San Bernardino shooting suspects married with 6-month-old baby, husband traveled to Saudi Arabia

Police officers conduct a manhunt after a mass shooting in San Bernardino, California December 2, 2015. © Mike Blake
The two suspects in the San Bernardino mass shooting that claimed 14 lives and wounded 17 people were a married couple. The man recently made a trip to Saudi Arabia, returning with his new wife, whom he met online.

As the police and FBI try to piece together events that led to Syed Farook, 28 and Tashfeen Malik, 27, murdering 14 people, shocked friends and colleagues have shared stories about Farook, a devout Muslim who never struck anyone as suspicious and was generally regarded as a kind man.

“Mr. Farook is a county employee. He works with his title as an environmental specialist in the Public Health Department. He has been employed there for five years,” San Bernardino police chief Jarrod Burguan told reporters after the shootings.

"He never struck me as a fanatic, he never struck me as suspicious," Griselda Reisinger, a colleague who worked with Farook until May, told the LA Times. Another, Patrick Baccari, said that upon Farook’s return from Saudi Arabia, the couple and their six-month-old daughter were practically “living the American dream.”

Baccari shared a cubicle with Farook. He and Christian Nwadike, another colleague, said the tall and thin Farook never acted in an irregular manner. A devout Muslim, he rarely discussed religion at work. He also almost never started conversations with others.

The entire office recently held a baby shower for Farook, before he had taken paternity leave.

READ MORE: 'Pray for us': Family members, coworkers share accounts of San Bernardino shooting

The Council on American-Islamic Relations (CAIR), who had held a press conference in Anaheim, confirmed that the couple had left their infant daughter with the grandmother early Wednesday, before being out of touch.

Farook’s brother-in-law Farhan Khan made an appearance, sharing the shock and overwhelming sadness that now grips the family.

"Why would he do that? Why would he do something like this? I have absolutely no idea, I am in shock myself," he told reporters in Anaheim. "The reason I am here is to express [for] my family … how sad they are for what happened. I’m very sad people lost their lives and there are victims out there,” he was quoted by the LA Times as saying.

CAIR has appealed to everyone not to jump to conclusions.

Farook and his wife, Malik, have now been confirmed as the only suspects, although a third person was arrested and taken into custody, but no further information is available at this time.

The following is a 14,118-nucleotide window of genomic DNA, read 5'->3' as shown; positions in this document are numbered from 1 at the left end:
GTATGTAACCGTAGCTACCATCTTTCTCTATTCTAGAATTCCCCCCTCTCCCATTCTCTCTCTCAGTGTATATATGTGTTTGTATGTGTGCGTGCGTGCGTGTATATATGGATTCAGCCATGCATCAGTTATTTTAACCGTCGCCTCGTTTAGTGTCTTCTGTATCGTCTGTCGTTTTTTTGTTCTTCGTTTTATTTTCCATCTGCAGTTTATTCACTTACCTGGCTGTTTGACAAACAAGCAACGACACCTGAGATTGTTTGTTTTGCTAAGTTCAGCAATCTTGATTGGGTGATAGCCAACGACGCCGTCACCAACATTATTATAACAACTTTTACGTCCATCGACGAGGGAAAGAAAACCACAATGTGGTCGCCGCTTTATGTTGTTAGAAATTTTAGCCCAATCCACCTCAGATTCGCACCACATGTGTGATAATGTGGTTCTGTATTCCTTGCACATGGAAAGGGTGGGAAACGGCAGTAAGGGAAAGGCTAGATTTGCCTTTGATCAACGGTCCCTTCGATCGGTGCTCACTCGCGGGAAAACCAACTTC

The motive remains unknown, according to authorities, but terrorism is not being ruled out at this point. Assistant regional FBI director David Bowdich confirmed this.  There is speculation that an attack of this sort, and with such weapons, required a certain degree of planning.

The shooting is said to have occurred around 11 a.m. on Wednesday, at the Inland Regional Center, where some form of lunch or work gathering had been taking place.

Multiple accounts recounted by the chief point to an argument of some sort that had involved Farook. This was followed by him storming out. The pair, who were identified later, then returned.

They were clad in full assault gear, complete with balaclavas, assault rifles and handguns, and opened fire on the attendants.

Several bombs were placed on location, with authorities successfully disarming each device. Burguan described them at the conference as being a type of home-made pipe bomb.

According to the police chief, first police units had arrived at the scene of the initial shooting about four minutes after a 911 call was made. Additional units then stormed the building to rescue survivors and search for the suspects, who had fled the scene by then.

Later that day, officers followed up on a lead that led them to a home in Redlands, where they saw the black SUV driven by the suspects. A car chase ensued, leading to a gun battle involving more than 20 officers in San Bernardino. One  officer was reportedly wounded and is now receiving treatment for non-life-threatening injuries. The attackers were shot dead.

At this point, all crime scenes remain active. Burguan told reporters there will be a gradual shrinking either later on Wednesday or Thursday morning. The Redlands home remains under a wide lockdown.

San Bernardino, a city of 200,000, remains paralyzed with grief. More than 350 shootings have occurred in the US in 2015 alone.

The shooting also comes just a week after a gunman killed three people at a Planned Parenthood clinic in Colorado. Earlier in October, a college in Oregon became another scene of gun violence, where nine people had lost their lives. And over the summer, a lone white gunman shot and killed nine black churchgoers in South Carolina.

President Obama addressed reporters at a conference, underlining the nature of American gun laws as one of the main culprits these tragedies keep happening. According to the president, the level of gun violence in the US “has no parallel anywhere else in the world.”

Obama renewed calls for Congress to pass “common sense gun safety laws,” including the implementation of stricter security measures and background checks on sales.